Racing Point F1 owner Lawrence Stroll is set to boost his stake in Aston Martin, but the move comes on the back of another collapse this week of the luxury automaker’s share price.
In January, Stroll and a consortium of investors stepped in to provide Aston Martin with an influx of capital of £182m in exchange for a 16.7 per cent holding in the beleaguered company.
The group also agreed to provide Aston with a short-term loan of £55.5m. Overall, Aston Martin was expected to raise a total of £500m from investors through a rights issue to help it revive its fortunes.
However, the company’s dwindling stock price of late, impacted by the potential economic fallout linked to the global coronavirus pandemic, has forced Aston to scrap the original terms of the bailout plan led by Stroll.
Aston warned that the pandemic has already “impacted customer demand in China and Asia-Pacific region and has potential to do the same in other markets”.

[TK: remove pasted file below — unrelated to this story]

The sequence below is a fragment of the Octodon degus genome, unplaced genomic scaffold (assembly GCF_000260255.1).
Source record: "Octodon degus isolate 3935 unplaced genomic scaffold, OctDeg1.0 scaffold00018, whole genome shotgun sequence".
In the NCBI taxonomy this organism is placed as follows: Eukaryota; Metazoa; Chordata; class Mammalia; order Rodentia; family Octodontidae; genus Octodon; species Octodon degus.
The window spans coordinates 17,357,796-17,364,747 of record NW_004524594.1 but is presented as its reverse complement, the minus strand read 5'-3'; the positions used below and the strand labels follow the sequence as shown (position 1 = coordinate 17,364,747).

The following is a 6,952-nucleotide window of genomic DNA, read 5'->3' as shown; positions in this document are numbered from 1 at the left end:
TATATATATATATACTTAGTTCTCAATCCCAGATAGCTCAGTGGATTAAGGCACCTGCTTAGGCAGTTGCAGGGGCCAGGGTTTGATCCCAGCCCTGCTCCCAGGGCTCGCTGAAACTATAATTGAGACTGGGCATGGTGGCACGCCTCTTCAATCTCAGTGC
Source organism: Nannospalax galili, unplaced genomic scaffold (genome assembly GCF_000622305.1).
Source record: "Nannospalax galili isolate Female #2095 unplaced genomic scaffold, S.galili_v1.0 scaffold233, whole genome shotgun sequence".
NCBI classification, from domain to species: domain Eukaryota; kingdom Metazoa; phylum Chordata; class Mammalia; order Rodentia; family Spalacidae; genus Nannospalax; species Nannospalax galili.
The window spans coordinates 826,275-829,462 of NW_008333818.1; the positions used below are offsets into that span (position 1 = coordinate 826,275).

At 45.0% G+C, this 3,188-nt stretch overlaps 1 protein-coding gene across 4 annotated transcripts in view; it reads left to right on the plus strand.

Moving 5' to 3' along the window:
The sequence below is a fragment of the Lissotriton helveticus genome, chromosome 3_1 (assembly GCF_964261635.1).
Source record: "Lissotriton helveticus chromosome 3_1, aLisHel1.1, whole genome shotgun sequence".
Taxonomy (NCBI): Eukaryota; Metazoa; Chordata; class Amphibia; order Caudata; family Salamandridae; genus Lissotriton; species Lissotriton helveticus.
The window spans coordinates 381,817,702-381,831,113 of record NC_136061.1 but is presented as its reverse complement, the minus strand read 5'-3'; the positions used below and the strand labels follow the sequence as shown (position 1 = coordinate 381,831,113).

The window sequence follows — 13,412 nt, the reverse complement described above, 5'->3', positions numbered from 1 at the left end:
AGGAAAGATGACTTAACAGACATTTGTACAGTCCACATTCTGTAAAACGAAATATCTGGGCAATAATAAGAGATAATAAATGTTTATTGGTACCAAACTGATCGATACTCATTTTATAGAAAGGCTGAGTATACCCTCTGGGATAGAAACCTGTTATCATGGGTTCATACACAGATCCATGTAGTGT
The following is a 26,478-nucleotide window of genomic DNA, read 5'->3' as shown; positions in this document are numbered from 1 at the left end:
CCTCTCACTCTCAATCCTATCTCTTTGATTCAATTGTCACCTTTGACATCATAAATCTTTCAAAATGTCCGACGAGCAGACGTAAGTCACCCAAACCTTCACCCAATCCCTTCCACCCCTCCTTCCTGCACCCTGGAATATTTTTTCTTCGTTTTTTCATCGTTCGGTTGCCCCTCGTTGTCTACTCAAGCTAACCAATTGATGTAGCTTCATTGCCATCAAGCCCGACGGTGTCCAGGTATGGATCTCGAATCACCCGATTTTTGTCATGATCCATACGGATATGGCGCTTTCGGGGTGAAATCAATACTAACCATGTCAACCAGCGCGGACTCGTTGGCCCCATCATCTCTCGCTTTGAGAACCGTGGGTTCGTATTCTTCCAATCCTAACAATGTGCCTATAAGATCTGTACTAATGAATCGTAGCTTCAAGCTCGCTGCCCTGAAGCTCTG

The new agreement, announced on Friday evening, will see Aston Martin Lagonda raise £536m, rather than £500m, with the Stroll consortium injecting £171m – instead of £182m – in exchange for a 25 per cent stake rather than its initial 16.7 percent planned holding.
Furthermore, Stroll’s short-term loan to Aston has been raised to £75.5m to allow the struggling business to cope with its financial obligations until the rights issue is closed at the end of the month.
“There has been a significant change in the global market environment in which Aston Martin Lagonda operates,” said Lawrence Stroll, quoted by the Financial Times.
“What has not changed is our commitment to provide the company with the necessary funding it needs to manage through this period, to reset the business and to deliver on its long-term potential.”
Aston Martin’s future partnership with Racing Point, which includes a five-year commercial deal with Stroll’s F1 team, is still set to be put on its rails at the start of the 2021 season.